Multiple shift work is a constant in the construction industry, caused by either demanding deadlines or government requirements (highway work in particular). A study released at the turn of the year from Oregon State University found a direct correlation between shift work sleep disruption and worker safety.

This study, published in the December 2020/January 2021 issue of the Journal of Occupational Health, found that the frequency of injuries increased in each of the first four hours of a shift and peaked during the fourth hour. Workers who started their shift in the evening or at night were more likely to experience injuries and suffer more severe injuries than daytime workers, based on lost workdays and medical costs.

The investigators from the Corvallis campus used data from the Workers’ Compensation Division of the Oregon Department of Consumer and Business Services. The information allowed them to conclude that medical costs and lost workdays varied depending on the time of injury. For work shifts starting during evening and night time, the injuries were more severe. Similarly, injuries during evening and night time had higher average medical costs and more average lost workdays.

“Drowsy Driving” More Than An Innocuous Phrase

According to current figures from the National Highway Traffic Safety Administration, it’s a deadly serious problem. An estimated 1,550 deaths, 71,000 injuries, and $12.5 billion in monetary losses are due to drowsy drivers. Some of those are sleep deprived construction workers coming to and from their night shift job sites 

Following on the Oregon study’s heels are research findings at the University of Missouri College of Engineering, which discovered that drivers who experience shift work sleep disorder are three times more likely to be involved in a vehicle crash. 

The MU team also examined the relationship between vehicle crashes and two other sleep disorders, sleep apnea and insomnia.

The study, Sleep Disorders and Risk Of Traffic Crashes: A Naturalistic Driving Study Analysis, was published in Safety Science (formerly known as Journal of Occupational Accidents) in March. Co-authors were Carlos Sun in the MU College of Engineering and Nipjyoti Bharadwaj with the Federal Highway Administration.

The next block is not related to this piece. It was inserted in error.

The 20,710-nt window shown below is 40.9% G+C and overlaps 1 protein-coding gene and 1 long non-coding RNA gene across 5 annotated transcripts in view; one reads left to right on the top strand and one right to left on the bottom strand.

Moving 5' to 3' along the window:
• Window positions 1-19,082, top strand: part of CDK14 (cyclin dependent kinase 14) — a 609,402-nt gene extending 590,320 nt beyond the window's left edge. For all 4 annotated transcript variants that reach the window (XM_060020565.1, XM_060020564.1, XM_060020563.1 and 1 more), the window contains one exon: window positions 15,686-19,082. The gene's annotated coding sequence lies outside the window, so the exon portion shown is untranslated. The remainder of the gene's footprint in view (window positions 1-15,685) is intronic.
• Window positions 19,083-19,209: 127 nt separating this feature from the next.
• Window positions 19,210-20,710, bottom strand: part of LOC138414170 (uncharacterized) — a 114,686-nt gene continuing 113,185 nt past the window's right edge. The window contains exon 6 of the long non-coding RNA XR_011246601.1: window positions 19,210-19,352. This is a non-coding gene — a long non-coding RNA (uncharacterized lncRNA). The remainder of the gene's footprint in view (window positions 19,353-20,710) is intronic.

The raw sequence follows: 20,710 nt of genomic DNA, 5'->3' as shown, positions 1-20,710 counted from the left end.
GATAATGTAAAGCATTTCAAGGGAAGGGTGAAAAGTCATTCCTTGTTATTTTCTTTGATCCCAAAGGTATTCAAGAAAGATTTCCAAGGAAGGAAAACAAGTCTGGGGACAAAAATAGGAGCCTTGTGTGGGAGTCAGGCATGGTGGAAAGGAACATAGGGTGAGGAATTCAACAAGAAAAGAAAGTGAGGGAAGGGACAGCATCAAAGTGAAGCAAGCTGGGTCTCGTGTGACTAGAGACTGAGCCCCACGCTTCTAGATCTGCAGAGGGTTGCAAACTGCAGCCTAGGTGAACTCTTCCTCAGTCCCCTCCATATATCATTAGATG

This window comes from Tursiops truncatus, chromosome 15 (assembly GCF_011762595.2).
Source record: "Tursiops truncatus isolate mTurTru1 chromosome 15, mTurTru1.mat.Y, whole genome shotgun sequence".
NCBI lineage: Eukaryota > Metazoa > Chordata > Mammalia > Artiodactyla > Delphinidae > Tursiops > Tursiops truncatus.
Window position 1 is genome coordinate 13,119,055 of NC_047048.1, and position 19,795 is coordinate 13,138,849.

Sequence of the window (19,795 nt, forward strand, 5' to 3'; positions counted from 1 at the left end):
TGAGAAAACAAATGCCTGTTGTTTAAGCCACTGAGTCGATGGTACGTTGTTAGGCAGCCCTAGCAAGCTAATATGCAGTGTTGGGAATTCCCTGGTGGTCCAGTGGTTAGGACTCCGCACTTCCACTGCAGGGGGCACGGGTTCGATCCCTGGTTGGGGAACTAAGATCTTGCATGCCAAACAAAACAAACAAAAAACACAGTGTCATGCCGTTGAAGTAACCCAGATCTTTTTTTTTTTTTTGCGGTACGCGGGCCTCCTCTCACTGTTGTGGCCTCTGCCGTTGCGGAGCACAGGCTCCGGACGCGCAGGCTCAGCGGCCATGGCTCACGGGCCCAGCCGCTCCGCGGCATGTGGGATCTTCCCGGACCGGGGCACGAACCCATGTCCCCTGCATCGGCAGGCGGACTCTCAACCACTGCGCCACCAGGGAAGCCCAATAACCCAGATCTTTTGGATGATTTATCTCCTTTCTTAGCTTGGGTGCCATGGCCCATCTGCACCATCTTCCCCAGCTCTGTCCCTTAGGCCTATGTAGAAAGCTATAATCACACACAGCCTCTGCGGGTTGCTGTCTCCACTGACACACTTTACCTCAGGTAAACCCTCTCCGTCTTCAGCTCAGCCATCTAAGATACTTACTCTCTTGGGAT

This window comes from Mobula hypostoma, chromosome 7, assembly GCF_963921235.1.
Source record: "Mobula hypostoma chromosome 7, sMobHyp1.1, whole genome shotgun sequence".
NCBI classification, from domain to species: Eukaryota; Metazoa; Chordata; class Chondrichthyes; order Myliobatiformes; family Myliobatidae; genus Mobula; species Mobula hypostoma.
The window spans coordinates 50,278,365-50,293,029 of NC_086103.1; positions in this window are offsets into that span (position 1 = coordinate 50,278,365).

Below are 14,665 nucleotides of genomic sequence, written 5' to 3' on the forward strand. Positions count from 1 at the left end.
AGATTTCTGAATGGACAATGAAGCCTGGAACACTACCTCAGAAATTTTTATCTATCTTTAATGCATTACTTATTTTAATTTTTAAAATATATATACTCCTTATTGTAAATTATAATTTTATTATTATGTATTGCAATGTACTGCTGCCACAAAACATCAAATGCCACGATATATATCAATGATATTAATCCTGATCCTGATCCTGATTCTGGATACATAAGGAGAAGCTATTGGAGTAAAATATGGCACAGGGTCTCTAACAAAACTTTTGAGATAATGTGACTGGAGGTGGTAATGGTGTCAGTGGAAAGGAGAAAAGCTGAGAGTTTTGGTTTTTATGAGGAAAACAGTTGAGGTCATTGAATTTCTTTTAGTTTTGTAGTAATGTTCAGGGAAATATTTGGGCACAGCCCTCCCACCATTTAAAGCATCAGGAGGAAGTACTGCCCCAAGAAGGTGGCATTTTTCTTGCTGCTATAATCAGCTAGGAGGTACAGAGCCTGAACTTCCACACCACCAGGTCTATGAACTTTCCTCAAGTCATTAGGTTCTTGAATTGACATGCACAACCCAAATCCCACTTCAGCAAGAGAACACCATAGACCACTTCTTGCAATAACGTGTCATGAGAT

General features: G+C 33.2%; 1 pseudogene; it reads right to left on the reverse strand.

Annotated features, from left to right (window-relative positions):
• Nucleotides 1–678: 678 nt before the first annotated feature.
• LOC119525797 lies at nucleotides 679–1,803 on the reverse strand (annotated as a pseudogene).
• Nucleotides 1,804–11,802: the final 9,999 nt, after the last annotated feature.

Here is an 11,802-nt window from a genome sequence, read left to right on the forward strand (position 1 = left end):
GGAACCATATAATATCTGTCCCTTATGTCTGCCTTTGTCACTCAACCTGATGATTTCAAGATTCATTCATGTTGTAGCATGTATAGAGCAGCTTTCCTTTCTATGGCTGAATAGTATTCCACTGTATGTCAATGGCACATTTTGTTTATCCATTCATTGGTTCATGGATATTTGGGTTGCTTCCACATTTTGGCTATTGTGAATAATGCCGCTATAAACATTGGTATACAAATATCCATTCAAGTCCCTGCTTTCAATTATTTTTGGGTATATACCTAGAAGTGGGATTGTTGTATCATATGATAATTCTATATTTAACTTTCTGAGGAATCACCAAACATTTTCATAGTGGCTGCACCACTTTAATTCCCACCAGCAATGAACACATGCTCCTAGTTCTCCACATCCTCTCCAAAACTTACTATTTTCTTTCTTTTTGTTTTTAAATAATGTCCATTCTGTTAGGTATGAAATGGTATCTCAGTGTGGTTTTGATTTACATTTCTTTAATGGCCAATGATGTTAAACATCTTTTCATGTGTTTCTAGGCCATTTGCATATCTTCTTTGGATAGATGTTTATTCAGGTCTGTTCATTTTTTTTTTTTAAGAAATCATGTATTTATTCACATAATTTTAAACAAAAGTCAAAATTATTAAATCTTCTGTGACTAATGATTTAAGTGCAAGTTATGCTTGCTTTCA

“This discovery has many major implications, including the need to identify engineering countermeasures to help prevent these crashes from happening,” said Praveen Edara, department chair and professor of civil and environmental engineering. “Such measures can include the availability of highway rest areas, roadside and in-vehicle messaging to improve a driver’s attention, and how to encourage drivers who may have a late-night work shift to take other modes of transportation, including public transit or ride-share services.”

The report used data collected from a real-world driving study for the second Strategic Highway Research Program established by the U.S. Congress.

Edara said he was surprised to see shift work sleep disorder increase the risk of a traffic crash by nearly 300 percent compared to sleep apnea and insomnia, which increased the risk of a crash by approximately 30 percent. 

“In the past, researchers have studied sleep disorders primarily in a controlled environment, using test-tracks and driving simulators,” Edara said. “Our study goes a step further by using observed crash and near-crash data from approximately 2,000 events occurring in six U.S. states. We’ve known for a while now that sleep disorders increase crash risk. Still, here we can quantify that risk using real-world crash data while accounting for confounding variables such as roadway and traffic characteristics.”

As the academics continue to drill down on this topic, you can be sure that it will filter into the halls of Congress and state legislatures and reverberate into the regulatory agencies. It’s enough to disturb anybody’s sleep patterns.